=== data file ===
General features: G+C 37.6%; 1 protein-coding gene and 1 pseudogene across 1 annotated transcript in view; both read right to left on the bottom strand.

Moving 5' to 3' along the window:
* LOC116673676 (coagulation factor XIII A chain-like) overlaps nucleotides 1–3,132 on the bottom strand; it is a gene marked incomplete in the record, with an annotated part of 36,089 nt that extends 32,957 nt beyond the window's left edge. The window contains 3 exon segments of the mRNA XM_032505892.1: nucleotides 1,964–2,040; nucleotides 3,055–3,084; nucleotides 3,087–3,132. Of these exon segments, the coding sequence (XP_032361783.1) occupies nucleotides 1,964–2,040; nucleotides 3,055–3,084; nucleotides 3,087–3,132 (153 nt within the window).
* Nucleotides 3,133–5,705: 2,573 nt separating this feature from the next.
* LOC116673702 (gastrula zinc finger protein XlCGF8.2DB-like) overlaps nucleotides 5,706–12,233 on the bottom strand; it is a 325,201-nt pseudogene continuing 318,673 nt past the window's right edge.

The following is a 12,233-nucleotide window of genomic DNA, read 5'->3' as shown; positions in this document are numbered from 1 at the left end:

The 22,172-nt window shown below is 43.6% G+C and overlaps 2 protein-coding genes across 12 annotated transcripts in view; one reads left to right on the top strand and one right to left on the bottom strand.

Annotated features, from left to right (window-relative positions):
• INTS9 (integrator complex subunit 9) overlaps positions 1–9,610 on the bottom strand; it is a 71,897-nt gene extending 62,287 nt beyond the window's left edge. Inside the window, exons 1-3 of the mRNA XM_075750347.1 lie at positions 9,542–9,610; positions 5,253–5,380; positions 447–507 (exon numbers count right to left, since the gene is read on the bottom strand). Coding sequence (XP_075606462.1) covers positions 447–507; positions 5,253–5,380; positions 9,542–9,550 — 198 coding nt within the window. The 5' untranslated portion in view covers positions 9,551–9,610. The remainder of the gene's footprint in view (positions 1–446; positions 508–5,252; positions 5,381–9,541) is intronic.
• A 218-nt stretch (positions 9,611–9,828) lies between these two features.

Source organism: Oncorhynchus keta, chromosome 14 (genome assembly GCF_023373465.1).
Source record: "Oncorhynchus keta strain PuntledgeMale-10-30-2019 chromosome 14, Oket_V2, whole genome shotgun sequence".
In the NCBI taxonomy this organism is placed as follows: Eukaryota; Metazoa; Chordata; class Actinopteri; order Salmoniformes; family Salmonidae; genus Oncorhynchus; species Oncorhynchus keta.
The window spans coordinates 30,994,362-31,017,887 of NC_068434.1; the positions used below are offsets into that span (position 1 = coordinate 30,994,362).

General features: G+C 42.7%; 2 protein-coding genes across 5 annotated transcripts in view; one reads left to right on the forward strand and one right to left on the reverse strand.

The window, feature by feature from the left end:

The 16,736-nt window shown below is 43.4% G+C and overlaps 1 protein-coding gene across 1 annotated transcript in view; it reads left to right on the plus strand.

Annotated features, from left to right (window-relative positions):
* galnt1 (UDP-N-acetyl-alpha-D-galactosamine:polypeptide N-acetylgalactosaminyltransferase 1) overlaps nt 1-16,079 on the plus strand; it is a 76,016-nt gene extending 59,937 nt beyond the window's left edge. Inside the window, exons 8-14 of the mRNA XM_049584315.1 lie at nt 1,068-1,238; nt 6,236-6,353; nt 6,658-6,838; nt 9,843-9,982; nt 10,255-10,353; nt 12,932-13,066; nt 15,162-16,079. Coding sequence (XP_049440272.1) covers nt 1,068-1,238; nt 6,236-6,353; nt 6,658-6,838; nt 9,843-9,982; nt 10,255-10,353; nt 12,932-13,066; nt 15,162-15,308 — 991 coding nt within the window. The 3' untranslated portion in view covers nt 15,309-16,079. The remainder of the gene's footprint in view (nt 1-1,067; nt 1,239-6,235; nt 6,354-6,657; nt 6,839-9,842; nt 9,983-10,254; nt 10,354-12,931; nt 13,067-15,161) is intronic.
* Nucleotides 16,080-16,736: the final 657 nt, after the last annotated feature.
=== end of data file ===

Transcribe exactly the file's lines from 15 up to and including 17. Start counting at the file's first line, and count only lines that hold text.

General features: G+C 42.7%; 2 protein-coding genes across 5 annotated transcripts in view; one reads left to right on the forward strand and one right to left on the reverse strand.

The window, feature by feature from the left end:

The 16,736-nt window shown below is 43.4% G+C and overlaps 1 protein-coding gene across 1 annotated transcript in view; it reads left to right on the plus strand.